Advocacy is a crucial element in policy formulation for nurses. It involves representing the patients’ interests, defending their rights, and contributing to their decision-making. It extends to addressing systemic challenges in healthcare provision and administration. Therefore, nurses have the responsibility to represent patients’ interests at different levels, including policy formulation. Advocacy occurs almost every day as nurses attend to patients within different health care organizations. Through advocacy, nurses can demand enactment of policies intended to help patients, particularly in areas not addressed by existing policies. Professional nurses can put on the table actual patient experiences and advocate for sound policies for improving patient wellness. Besides, the present-day environment is characterized by constant technological and organizational changes and innovations in the provision of healthcare services. Nurses are the first people to note points of failure, and their participation in creating better policies cannot be ignored (Staebler et al., 2017). Nurses earn great trust from society if they effectively agitate for patients’ concerns. It is undoubtedly that nurses can help to improve the level of healthcare quality.
On the contrary, nurses have not wholly recognized their capacity when engaging in health policy. Also, professional nurses have not been involved sufficiently in policy formulation. The nurses have not embraced the responsibility of policy making despite their potential to firmly guide health policies. Rakow (2016) states that nurses can help improve health care delivery and advocacy for patients, their relatives, and the general populations by exercising their influence. There are many reasons why nurses have not taken up the responsibility entirely. Some reasons are complicated, while others vary from one jurisdiction to another. A few reasons include lack of resources, adequate support, and time. Also, nurses encounter bureaucratic tendencies that lock them out of the opportunity to state their policy fears openly. Some nurses are not confident and fall short of the required skills to propose meaningful policies due to inadequate and proper training in health care policy in nursing.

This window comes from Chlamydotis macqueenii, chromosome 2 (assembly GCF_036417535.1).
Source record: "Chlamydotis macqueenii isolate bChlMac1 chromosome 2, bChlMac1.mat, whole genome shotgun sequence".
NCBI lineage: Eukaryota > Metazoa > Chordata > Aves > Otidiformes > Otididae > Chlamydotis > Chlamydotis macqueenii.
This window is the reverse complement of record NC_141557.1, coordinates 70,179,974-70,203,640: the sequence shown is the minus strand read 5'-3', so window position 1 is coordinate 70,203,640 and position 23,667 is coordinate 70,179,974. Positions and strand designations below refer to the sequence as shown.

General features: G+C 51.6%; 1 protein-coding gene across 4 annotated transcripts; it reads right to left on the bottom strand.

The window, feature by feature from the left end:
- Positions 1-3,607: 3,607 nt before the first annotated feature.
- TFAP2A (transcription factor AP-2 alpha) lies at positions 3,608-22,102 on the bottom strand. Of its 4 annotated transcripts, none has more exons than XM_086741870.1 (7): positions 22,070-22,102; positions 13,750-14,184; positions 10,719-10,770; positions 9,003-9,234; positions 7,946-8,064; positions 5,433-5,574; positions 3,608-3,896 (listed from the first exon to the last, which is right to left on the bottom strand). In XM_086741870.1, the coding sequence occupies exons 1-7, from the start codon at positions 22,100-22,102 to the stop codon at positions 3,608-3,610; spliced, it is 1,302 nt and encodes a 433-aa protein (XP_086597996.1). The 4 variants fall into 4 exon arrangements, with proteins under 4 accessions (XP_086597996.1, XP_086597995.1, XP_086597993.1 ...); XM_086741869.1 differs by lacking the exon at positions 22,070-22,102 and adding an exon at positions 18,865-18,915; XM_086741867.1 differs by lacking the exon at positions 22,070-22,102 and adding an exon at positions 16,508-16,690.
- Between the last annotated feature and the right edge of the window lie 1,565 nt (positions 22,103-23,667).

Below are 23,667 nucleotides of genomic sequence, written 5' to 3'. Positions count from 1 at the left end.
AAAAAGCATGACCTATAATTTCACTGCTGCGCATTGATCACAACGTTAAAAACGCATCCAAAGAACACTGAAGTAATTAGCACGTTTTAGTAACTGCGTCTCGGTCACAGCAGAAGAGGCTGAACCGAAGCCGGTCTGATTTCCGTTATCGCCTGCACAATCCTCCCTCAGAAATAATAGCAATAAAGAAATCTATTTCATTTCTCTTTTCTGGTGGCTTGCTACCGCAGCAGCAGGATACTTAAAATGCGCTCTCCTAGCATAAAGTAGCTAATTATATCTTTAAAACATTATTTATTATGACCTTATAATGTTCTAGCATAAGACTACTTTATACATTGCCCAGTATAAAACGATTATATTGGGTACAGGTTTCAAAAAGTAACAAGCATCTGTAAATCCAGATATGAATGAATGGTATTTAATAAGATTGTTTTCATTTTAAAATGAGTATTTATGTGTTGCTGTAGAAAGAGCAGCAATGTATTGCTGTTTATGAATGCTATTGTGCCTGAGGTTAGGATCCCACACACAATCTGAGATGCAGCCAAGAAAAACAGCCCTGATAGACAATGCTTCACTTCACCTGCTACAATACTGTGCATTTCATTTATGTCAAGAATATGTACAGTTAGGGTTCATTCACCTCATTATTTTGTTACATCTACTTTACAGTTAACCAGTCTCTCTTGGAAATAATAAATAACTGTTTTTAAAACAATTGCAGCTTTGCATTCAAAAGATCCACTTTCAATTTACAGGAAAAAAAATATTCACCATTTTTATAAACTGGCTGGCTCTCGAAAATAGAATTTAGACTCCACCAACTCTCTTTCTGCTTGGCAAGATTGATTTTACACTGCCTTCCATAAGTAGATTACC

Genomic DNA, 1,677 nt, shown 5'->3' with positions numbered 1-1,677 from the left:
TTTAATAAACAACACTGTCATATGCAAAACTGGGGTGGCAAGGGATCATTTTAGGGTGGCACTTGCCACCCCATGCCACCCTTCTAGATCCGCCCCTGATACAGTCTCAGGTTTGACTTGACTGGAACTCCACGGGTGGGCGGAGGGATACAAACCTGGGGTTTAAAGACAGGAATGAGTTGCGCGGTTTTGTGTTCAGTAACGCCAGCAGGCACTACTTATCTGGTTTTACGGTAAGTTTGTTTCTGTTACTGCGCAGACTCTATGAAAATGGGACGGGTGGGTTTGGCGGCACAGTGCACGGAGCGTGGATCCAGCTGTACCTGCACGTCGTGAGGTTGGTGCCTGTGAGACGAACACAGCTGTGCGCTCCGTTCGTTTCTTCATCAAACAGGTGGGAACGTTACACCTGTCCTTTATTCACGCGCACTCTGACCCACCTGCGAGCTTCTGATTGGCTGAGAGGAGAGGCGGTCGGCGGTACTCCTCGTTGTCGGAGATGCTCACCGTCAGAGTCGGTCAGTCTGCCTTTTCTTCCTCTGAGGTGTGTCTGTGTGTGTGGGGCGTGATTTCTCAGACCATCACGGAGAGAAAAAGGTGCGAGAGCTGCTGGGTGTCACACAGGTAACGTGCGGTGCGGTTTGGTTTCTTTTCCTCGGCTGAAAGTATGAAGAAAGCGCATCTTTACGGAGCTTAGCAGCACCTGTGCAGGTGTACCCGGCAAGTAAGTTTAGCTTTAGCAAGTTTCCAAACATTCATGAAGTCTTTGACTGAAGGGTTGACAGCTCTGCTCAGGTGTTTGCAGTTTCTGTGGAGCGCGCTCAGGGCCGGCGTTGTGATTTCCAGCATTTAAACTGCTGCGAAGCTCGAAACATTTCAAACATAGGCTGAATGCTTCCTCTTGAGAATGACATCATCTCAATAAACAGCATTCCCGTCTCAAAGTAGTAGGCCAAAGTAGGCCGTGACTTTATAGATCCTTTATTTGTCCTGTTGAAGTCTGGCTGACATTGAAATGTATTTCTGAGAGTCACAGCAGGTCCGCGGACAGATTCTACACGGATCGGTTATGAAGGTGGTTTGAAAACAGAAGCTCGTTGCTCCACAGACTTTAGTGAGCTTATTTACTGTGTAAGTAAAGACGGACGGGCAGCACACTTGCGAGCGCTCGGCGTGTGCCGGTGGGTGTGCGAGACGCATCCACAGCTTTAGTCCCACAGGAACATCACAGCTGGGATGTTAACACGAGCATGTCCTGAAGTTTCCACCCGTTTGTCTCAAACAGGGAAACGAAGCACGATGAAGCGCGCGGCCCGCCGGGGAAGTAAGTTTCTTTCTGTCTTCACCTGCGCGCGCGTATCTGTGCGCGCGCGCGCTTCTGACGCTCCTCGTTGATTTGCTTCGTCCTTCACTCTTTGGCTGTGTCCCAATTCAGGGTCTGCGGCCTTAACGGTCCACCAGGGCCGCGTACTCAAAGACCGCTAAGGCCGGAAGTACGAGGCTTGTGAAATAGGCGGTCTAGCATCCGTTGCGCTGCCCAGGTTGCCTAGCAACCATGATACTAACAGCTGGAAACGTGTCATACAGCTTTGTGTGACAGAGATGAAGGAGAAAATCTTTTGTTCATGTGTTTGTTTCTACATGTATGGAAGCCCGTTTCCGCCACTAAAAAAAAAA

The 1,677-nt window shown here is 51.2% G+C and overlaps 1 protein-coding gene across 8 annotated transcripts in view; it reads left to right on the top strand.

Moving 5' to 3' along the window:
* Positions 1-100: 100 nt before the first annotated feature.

Despite the challenges, it is hard to sideline the importance of nurses in formulating and implementing healthcare policies. Considering their number in the medical profession, nurses should be at the forefront in crafting proper healthcare systems. Nurses need to equip themselves with enough understanding, skills, and attitudes to participate fully in making health policies. They have to undergo sufficient training on how to politically shape their proposals and gain access to adequate resources that they will use prudently. Skills in other areas, including teamwork, quality improvement, information, and technology, are essential in expanding the nurses’ knowledge base (Ferri et al., 2015). It is also essential for nurses to work together with other professionals in the medical field, such as physicians and other professionals. Nurses will have access to interdisciplinary mentorship and learn from others’ best practices to enact and effect good health policy initiatives.